As I have already pointed out, the ANC espoused multi-racialism and not non-racialism therefore the author(s) of the textbook are misleading the students. The Africanists could not have rejected non-racialism when their leader coined that phrase. It is illogical for people to be against a concept that they formulated and embraced in their basic documents. The ANC spoke of non-racialism long after it was the PAC’s policy position and any honest historian must acknowledge this fact. They were mimicking the PAC. An example of this aping of the PAC was when Sobukwe refused to plead in court in the aftermath of the 1960 Sharpeville massacre  when he said he didn’t recognize the jurisdiction of the apartheid government over Africans because when their laws were enacted, Africans were not represented. Two years later, Mandela repeated almost the same thing in court. This book is deliberately misleading our children by teaching them that the Africanists accused the ANC of embracing non-racialism.

As I said, the ANC’s policy was multi-racialism. So how could the Africanists and Sobukwe have accused the ANC of a concept that even their leaders such as Mandela and Sisulu had not conceptualized? The best thing this book should have done was to publish Sobukwe’s entire inaugural speech so that the students can read for themselves what the PAC position is. However, Sobukwe’s inaugural speech can be read online.

If Africans could not have been in the forefront of their struggle against colonialism and racism, who did the authors of this textbook expect were supposed to lead the African people’s struggle for liberation? Was it not logical that Africans could not have been led by people other than Africans themselves? As Sobukwe pointed out, the PAC rejected tutelage and guardianship. There was nothing wrong with the Africanists’ slogan of Government of the Africans, by Africans for Africans since it could not have been government of European/Asians/ Americans by Europeans/Asians/American for Europeans/Asian/ Americans on the African continent. The authors put a spin on the name Africans to mean black Africans, but the Africanists spoke of Africans, not black Africans. Perhaps they spoke of indigenous people. On power-sharing, in keeping with the concept of non-racialism, Sobukwe was against exclusive rights for certain groups and classification of people as minorities instead of just being referred to as people. A book containing Sobukwe’s speeches is available, the authors of the textbook under discussion should get a copy for themselves or I can make mine available to them or the Ministry of Education.When writing social science textbooks, the Ministry of education should involve stakeholders like it is done in other countries.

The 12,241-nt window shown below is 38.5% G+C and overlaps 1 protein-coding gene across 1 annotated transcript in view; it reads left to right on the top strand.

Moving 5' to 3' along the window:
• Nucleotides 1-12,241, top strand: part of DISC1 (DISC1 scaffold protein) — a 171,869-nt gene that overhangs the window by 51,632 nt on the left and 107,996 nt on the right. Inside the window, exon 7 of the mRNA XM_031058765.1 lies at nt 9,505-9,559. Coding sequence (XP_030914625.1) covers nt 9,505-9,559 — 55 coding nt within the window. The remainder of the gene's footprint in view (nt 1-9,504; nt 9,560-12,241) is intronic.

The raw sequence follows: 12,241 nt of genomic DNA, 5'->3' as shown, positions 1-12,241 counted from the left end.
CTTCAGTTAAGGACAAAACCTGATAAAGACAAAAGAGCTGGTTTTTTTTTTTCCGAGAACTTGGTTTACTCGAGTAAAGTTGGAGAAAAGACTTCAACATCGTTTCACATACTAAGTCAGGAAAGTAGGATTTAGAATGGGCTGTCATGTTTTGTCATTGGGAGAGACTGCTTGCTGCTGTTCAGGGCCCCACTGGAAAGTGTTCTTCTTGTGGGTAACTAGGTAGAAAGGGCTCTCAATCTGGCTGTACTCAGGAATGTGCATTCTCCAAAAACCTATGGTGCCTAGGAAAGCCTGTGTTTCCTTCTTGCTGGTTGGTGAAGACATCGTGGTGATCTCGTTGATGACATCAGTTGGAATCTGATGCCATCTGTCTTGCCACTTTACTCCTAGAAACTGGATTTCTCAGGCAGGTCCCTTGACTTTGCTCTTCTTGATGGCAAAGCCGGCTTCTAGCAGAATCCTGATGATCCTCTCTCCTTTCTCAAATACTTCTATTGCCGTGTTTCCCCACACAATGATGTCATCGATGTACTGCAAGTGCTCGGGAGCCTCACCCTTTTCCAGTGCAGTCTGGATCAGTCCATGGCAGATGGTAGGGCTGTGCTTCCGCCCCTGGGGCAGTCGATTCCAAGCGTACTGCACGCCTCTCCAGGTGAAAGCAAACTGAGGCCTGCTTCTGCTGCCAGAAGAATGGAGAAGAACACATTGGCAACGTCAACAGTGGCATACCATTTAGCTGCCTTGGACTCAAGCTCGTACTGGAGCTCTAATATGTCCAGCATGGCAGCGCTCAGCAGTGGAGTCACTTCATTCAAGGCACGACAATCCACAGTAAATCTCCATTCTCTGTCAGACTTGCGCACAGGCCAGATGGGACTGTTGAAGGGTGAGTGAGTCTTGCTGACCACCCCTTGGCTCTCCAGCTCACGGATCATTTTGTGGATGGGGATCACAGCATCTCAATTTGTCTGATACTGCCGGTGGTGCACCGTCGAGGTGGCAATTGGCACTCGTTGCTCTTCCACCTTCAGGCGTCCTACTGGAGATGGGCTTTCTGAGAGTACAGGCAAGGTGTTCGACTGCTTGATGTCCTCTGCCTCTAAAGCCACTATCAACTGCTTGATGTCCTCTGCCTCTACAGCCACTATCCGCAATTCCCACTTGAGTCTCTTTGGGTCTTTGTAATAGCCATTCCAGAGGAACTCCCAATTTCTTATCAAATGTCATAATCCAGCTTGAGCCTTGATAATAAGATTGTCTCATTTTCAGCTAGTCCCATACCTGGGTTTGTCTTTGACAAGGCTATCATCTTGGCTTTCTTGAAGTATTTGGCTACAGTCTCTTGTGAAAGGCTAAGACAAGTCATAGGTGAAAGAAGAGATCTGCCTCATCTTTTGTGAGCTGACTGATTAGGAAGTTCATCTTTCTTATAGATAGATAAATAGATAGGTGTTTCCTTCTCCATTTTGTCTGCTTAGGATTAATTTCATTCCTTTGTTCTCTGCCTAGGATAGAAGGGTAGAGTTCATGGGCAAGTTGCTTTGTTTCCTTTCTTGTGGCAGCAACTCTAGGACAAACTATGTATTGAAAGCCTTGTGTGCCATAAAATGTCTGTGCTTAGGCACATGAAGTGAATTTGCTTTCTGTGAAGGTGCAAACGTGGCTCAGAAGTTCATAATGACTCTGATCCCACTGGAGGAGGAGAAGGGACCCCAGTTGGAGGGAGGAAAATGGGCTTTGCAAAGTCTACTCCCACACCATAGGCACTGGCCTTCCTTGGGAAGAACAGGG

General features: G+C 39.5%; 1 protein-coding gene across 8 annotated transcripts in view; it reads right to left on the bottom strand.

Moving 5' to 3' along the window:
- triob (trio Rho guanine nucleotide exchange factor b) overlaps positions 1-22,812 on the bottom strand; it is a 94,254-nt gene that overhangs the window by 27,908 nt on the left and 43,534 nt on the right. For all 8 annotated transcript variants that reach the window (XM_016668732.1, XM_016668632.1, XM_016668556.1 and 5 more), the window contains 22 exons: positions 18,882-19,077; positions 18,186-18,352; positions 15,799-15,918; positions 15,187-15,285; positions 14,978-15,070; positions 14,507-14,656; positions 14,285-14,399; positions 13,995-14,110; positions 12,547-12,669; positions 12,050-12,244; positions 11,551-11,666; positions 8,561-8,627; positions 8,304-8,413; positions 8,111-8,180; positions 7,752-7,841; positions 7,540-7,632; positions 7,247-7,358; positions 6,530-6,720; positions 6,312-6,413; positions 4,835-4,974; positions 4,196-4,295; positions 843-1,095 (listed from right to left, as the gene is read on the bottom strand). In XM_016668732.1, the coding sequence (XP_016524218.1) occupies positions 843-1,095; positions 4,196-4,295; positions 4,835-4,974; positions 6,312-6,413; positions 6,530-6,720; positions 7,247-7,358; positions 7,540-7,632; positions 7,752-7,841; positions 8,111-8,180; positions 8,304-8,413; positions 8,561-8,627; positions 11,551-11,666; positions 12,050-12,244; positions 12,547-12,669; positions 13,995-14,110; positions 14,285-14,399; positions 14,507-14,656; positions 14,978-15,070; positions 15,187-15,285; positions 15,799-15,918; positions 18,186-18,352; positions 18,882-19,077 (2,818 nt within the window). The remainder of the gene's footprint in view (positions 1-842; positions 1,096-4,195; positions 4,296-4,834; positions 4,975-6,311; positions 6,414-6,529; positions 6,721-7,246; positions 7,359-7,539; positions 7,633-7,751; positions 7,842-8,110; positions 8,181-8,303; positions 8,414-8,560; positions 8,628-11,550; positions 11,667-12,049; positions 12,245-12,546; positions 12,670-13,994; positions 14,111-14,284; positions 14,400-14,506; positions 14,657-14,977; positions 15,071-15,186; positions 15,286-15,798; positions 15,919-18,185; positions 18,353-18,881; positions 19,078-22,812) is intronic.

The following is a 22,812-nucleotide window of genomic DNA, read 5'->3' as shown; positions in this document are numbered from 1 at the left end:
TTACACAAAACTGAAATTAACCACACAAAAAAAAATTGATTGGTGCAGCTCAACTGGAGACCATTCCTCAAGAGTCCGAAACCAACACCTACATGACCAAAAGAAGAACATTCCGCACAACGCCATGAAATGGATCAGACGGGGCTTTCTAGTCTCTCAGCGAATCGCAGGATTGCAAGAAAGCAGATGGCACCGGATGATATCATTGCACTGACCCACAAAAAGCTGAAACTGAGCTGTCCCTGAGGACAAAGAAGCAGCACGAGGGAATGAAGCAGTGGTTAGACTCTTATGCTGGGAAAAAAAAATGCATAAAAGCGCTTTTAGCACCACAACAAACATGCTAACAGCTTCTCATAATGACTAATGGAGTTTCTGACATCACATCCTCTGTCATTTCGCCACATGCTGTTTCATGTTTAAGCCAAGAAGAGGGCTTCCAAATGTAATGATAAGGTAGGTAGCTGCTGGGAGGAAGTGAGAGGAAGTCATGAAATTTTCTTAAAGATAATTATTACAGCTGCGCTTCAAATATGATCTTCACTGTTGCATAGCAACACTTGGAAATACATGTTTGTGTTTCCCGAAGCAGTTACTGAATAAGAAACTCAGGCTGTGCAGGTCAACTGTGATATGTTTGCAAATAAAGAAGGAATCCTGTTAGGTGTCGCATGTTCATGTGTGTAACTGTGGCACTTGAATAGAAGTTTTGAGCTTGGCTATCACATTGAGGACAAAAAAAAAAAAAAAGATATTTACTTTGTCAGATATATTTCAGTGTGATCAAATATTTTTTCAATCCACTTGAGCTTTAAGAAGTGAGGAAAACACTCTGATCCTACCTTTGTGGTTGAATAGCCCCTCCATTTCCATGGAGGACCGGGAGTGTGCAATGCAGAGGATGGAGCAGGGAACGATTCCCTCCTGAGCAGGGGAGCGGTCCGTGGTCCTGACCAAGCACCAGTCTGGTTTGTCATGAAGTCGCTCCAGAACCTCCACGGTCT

The final point is one on the anti-pass campaign that culminated in the Sharpeville massacre. The textbook teaches our children that “Both the ANC and the PAC organized anti-pass campaigns in March 1960. This is another lie. It was the PAC that organized the March 1960 anti-pass campaign, invited the ANC and the ANC rejected the invitation through its Secretary General, Duma Nokwe. Nokwe’s letter rejecting the PAC’s invitation was published in the Sunday Times.

This history textbook which is nothing about African history. There is nothing on Great Zimbabwe and the Munhumutapa Empire, Mapungubwe, Babandianalo and other great empires and kingdoms of Africa. There is nothing on the savagery of the Atlantic slave trade and East African slave trade but there is so much about the holocaust, Russia, America, European doctrines such as the eugenics movement but nothing on Sobukwe’s and Frantz Fanon’s theories on the baseless doctrine of white supremacy. There’s nothing sourced from the great historian Cheikh Anta Diop and Basil Davidson. There is nothing on East Africa, North Africa, West Africa and Southern Africa. Nothing on Ethiopia, Nubia, Kemit or ancient Egypt, Nok civilization, ancient Ghana and Kongo for example and they call their textbook a history textbook. Perhaps the title In Search of History is appropriate; they must go and search more for history.

By Sam Ditshego
The writer is a fellow at the Pan Africanist Research institute.